McGuinness backs Maze peace centre
Martin McGuinness has rejected a claim that a proposed peace centre at the former Maze prison centre is dead in the water.
Ulster Unionist Sandra Overend questioned if a centre would ever be built on the site near Lisburn and asked Stormont's Deputy First Minister if another location was being considered.
The proposed construction of a landmark building focused on peace-building and reconciliation has been mired in controversy, with the project deadlocked amid a bitter impasse between the DUP and Sinn Fein.
The proposal to redevelop the former paramilitary prison site, which is owned by the Executive, was envisaged in the Sinn Fein and DUP-agreed Programme for Government but it was torpedoed in 2013 when the unionists withdrew their support.
Justifying the move, First Minister and DUP leader Peter Robinson said he was responding to victims' concerns about the potential of a centre at the former prison being turned into a "terrorist shrine".
Responding to Mrs Overend's assertion that a centre at the Maze was "dead in the water", Mr McGuinness told Assembly Question Time: "That isn't something I recognise. I have a very clear view that whenever we make commitments that we keep the commitments."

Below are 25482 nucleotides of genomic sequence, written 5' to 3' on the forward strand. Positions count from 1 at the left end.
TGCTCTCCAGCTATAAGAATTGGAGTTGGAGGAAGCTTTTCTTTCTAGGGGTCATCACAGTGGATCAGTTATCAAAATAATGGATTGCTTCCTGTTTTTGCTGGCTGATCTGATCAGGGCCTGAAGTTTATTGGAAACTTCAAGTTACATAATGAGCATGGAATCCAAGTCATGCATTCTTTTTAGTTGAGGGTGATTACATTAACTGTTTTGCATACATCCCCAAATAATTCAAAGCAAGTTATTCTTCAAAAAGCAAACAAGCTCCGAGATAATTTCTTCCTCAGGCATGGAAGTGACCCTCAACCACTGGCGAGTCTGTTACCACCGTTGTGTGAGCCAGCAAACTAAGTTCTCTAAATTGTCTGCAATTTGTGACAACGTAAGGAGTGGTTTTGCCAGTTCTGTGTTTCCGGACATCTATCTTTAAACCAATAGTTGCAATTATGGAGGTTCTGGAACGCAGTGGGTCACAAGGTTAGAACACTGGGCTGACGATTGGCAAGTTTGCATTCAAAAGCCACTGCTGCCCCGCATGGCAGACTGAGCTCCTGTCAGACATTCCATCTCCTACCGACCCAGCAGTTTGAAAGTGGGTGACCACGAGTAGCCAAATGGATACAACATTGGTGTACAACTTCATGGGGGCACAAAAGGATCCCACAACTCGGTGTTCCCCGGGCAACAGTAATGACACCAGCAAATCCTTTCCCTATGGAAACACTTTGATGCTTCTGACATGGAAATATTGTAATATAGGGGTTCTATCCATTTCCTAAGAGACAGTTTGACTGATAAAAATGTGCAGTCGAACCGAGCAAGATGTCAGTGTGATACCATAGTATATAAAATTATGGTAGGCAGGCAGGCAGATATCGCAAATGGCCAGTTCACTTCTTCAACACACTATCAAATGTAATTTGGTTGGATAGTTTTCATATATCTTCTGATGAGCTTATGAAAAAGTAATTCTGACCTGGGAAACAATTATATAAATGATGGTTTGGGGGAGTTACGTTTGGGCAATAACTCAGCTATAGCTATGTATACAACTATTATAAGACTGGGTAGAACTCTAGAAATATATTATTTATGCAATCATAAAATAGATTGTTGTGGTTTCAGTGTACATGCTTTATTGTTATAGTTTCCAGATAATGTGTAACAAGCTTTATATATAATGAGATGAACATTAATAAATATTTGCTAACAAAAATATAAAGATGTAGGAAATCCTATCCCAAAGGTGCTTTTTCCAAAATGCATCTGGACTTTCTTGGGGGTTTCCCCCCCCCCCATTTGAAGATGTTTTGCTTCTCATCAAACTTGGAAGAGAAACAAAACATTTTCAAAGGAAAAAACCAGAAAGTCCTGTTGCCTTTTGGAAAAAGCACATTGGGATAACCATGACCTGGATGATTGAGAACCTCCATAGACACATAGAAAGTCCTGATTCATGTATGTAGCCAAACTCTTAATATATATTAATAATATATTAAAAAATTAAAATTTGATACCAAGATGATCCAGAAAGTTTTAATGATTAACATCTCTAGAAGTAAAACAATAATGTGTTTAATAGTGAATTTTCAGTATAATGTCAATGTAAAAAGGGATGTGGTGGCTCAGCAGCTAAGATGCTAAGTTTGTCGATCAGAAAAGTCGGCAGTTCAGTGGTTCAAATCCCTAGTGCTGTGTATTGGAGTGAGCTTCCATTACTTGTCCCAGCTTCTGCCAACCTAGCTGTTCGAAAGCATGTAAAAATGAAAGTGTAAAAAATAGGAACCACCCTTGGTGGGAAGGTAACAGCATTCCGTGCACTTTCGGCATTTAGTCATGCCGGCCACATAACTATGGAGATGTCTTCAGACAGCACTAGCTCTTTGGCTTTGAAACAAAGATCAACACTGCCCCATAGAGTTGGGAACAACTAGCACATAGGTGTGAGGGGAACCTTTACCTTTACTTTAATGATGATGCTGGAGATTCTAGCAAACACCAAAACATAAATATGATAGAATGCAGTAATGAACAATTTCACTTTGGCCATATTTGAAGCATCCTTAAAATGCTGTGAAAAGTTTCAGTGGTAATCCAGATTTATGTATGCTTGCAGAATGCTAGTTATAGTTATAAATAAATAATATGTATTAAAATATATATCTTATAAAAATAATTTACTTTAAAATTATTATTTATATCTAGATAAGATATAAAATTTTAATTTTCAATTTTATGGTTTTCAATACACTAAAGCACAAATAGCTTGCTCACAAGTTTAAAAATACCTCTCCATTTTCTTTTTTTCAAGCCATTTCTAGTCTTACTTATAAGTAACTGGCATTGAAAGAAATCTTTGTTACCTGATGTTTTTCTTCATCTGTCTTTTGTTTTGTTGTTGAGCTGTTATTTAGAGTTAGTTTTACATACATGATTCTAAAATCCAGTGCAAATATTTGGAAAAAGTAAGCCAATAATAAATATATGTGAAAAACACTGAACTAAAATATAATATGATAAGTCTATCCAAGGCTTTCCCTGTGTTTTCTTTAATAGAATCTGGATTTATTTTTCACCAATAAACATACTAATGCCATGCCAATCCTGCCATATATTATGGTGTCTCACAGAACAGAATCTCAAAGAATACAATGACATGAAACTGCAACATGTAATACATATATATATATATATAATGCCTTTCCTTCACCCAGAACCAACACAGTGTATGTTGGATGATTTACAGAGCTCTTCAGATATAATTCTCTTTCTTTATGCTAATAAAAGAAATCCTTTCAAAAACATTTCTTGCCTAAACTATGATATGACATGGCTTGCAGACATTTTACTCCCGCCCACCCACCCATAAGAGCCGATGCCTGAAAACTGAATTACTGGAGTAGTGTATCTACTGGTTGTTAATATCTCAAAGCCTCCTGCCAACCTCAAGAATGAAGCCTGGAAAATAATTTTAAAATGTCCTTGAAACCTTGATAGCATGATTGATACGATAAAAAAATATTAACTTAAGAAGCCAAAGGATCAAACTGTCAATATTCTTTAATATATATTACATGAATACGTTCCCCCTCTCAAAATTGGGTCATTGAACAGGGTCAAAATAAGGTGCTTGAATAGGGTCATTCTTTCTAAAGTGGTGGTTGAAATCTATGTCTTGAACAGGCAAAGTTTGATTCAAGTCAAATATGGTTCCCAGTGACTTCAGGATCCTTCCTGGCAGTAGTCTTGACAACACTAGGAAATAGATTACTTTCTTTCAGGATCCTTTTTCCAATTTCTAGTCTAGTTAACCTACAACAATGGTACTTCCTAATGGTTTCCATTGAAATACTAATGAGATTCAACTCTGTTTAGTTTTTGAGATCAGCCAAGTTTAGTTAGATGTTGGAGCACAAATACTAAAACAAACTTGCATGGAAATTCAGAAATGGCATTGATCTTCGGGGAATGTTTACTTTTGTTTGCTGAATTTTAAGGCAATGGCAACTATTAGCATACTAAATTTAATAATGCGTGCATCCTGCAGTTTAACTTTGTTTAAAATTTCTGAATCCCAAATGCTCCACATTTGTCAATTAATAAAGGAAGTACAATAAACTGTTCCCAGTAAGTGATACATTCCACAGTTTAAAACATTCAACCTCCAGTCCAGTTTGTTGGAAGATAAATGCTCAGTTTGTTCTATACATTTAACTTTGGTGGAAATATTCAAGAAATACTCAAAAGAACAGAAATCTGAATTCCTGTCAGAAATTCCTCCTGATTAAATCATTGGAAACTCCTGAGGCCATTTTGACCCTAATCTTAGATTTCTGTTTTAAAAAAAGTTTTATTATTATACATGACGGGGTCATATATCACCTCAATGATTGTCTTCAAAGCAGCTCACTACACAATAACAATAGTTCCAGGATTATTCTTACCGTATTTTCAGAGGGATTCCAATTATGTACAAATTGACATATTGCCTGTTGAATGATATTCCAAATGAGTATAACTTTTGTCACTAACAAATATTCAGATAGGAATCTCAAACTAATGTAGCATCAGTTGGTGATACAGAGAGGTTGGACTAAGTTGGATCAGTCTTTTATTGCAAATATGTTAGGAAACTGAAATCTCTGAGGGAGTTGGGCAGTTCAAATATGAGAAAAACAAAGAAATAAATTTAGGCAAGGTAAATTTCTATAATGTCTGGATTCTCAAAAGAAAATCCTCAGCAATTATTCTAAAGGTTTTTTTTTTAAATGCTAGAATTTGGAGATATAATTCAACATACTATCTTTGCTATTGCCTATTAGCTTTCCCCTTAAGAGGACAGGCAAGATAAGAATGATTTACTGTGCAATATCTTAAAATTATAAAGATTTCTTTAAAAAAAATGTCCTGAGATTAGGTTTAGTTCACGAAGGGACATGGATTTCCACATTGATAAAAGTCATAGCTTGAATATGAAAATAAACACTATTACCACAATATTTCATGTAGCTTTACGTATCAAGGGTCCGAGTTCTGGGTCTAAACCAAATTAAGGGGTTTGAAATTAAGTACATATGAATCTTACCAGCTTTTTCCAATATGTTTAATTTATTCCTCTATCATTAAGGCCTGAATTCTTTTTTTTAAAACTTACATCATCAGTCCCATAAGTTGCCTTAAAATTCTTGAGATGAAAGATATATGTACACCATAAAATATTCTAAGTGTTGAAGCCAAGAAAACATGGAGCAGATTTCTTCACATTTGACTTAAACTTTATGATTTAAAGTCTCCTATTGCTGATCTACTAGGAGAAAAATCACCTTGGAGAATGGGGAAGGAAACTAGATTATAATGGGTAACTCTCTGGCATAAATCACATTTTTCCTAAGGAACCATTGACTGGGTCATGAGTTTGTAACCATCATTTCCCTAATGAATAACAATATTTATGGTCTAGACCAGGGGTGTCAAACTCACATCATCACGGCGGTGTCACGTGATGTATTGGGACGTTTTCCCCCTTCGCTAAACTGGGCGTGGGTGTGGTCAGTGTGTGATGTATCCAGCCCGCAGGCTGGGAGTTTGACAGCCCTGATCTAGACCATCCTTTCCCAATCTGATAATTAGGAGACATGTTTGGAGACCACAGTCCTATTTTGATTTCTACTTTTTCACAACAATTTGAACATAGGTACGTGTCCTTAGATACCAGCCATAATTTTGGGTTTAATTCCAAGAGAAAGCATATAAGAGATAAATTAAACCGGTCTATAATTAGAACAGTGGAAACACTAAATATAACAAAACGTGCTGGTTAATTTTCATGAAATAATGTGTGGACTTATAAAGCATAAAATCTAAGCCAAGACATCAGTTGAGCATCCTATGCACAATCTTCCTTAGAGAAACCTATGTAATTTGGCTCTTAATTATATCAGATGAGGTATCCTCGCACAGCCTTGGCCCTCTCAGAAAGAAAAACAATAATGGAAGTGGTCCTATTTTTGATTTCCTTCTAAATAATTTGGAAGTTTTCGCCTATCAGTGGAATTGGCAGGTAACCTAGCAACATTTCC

He pointed to development that had already taken place on the wider site, with the Royal Ulster Agricultural Society (RUAS) relocating there.
He said the Executive had made a commitment to the RUAS that its move would be accompanied by the development of the peace centre.
"What we have to do is continue with our discussions and see if we can find a way forward," he told Mrs Overend.
"I am very determined to find a way forward and I hope those people who opposed the project in the first instance, including the member's own party, would recognise the opportunities that the construction of a peace building and conflict resolution centre can provide for the whole purposes of reconciliation and peace-making between all of us."
He added: "I do believe a great opportunity is being missed at Maze/Long Kesh and I believe also we are all all the poorer for that.
"We need to recognise the importance of the prison buildings, the peace building and conflict resolution centre, the Royal Ulster Agricultural Society and of course all of the other very exciting developments that were mooted several years ago in relation to the overall development of the site.
"So let's continue to work at it and hope those people who tried to make the argument that it would be a shrine to something other than reconciliation and peace-making would see the error of their ways."
TUV leader Jim Allister asked Mr McGuinness why the Executive continued to pay the chairman of the Maze development corporation £30,000 a year while the peace centre plans remained stalled.
The Sinn Fein MLA said it was important to keep a board and chairman in place while efforts continued to progress the development.